Clinical Practice Guidelines for Diagnosis and Management of Hypersensitivity Reactions to Quinolones
Doña I1, Blanca-López N2, Boteanu C3, Cueva-Oliver B4, Fernández-Sánchez FJ5, Gajate P6, García-Avilés MC7, García-Núñez I8,9, Lobera T10, Moreno E11, Rojas P12, Rosado A13
1Allergy Unit, Hospital Regional Universitario de Málaga. Allergy Research Group, Instituto de Investigación Biomédica de Málaga-IBIMA, Hospital Regional Universitario de Málaga. Málaga, Spain.
2Allergy Service, Infanta Leonor University Hospital. Madrid, Spain.
3 Allergy Service, Hospital Central De la Cruz Roja San José y Santa Adela. Madrid, Spain.
4Allergy Section, Hospital General Universitario de Alicante. ISABIAL
5Allergy Section, Hospital General Universitario de Alicante. UMH-ISABIAL. Alicante, Spain.
6Allergy Service, Hospital Rey Juan Carlos. Móstoles (Madrid), Spain.
7Allergy Unit. Hospital Universitario Moncloa. Madrid. Spain.
8Allergy and pneumology department. Hospital Quirón Salud Campo de Gibraltar. Cádiz, Spain.
9Allergy department, Hospital Quirónsalud Córdoba. Córdoba, Spain.
10Department of Allergy, San Pedro University Hospital. Logroño (La Rioja), Spain.
11Allergy Service, University Hospital of Salamanca. Institute for Biomedical Research of Salamanca (IBSAL). Salamanca, Spain.
12Allergy Service, Hospital General Universitario Gregorio Marañón. Madrid, Spain.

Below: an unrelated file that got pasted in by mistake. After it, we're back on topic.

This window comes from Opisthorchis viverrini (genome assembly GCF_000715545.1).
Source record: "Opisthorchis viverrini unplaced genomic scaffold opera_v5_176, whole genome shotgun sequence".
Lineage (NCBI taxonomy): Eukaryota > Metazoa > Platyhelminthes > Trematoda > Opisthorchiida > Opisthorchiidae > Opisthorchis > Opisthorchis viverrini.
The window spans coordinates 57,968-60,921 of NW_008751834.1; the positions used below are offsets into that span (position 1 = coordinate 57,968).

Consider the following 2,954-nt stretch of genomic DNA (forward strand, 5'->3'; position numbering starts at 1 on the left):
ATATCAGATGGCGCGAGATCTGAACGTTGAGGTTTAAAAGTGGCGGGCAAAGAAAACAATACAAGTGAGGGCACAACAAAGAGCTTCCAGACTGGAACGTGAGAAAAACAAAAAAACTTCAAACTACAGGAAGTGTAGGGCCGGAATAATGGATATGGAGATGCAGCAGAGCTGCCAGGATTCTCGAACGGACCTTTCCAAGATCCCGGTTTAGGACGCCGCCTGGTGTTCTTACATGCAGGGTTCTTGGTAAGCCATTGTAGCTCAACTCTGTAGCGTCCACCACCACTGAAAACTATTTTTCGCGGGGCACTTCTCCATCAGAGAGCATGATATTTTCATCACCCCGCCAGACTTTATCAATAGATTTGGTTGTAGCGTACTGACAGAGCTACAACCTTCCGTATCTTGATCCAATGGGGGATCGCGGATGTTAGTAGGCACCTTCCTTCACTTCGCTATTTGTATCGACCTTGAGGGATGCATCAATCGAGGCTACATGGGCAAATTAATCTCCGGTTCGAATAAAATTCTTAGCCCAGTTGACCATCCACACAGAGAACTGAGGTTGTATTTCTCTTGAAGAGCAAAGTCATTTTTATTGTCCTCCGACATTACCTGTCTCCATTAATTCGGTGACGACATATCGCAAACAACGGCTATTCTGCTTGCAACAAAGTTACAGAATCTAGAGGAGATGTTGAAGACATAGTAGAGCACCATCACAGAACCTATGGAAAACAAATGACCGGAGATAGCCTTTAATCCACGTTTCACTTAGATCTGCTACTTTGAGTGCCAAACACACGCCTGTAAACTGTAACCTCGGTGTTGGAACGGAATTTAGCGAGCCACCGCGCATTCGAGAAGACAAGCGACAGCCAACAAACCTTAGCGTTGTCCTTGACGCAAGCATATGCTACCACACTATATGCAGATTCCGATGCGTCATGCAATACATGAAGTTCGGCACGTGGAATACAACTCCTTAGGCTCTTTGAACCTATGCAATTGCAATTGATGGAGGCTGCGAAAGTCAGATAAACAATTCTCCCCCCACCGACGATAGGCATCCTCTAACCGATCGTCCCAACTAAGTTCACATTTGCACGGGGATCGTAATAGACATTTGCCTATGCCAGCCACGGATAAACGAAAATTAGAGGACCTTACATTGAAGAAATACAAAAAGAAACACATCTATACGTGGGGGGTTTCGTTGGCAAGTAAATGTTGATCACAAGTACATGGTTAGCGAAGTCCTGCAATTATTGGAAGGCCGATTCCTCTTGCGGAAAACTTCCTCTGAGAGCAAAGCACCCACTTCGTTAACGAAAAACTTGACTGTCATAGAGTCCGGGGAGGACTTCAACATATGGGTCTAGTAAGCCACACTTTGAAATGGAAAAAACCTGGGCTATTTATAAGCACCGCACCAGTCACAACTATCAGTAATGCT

13Allergy Unit, Hospital Universitario Fundación Alcorcón. Madrid, Spain.
J Investig Allergol Clin Immunol 2021; Vol. 31(4)
Over recent years, the consumption of quinolones as first-line treatment has increased, leading to a growth in incidence of hypersensitivity reactions (HSRs) to this group of antibiotics. Both diagnosis and management of HSRs to quinolones are complex and controversial. These practical guidelines aim to provide recommendations for an effective clinical practice. With this purpose, an expert panel reviewed the literature regarding HSRs to quinolones and analyzed controversies in this area.
Most HSRs to these drugs are immediate and severe, being the risk for HSR higher in subjects who reported allergy to betalactams, moxifloxacin-induced anaphylaxis and immediate reactions (IRs) compared with patients who reported reactions to quinolones inducing other symptoms. Regarding diagnosis of HSRs to quinolones, the usefulness of skin tests is controversial, with sensitivity and specificity varying among studies. Most in vitro tests are produced in-house, with no validated commercial ones and basophil activation test being useful for diagnosing IRs although with diverse results regarding sensitivity. Drug provocation test is nowadays the gold standard for confirming or excluding the diagnosis as well as to find safe alternatives, although contraindicated for severe reactions. Cross-reactivity among quinolones is controversial among different studies, with the lowest cross-reactivity for levofloxacin. Desensitization may be considered in allergy to quinolones when no other alternative exist.
Key words: Drug allergy, Quinolones, Anaphylaxis, Skin test, Drug provocation test, Basophil activation test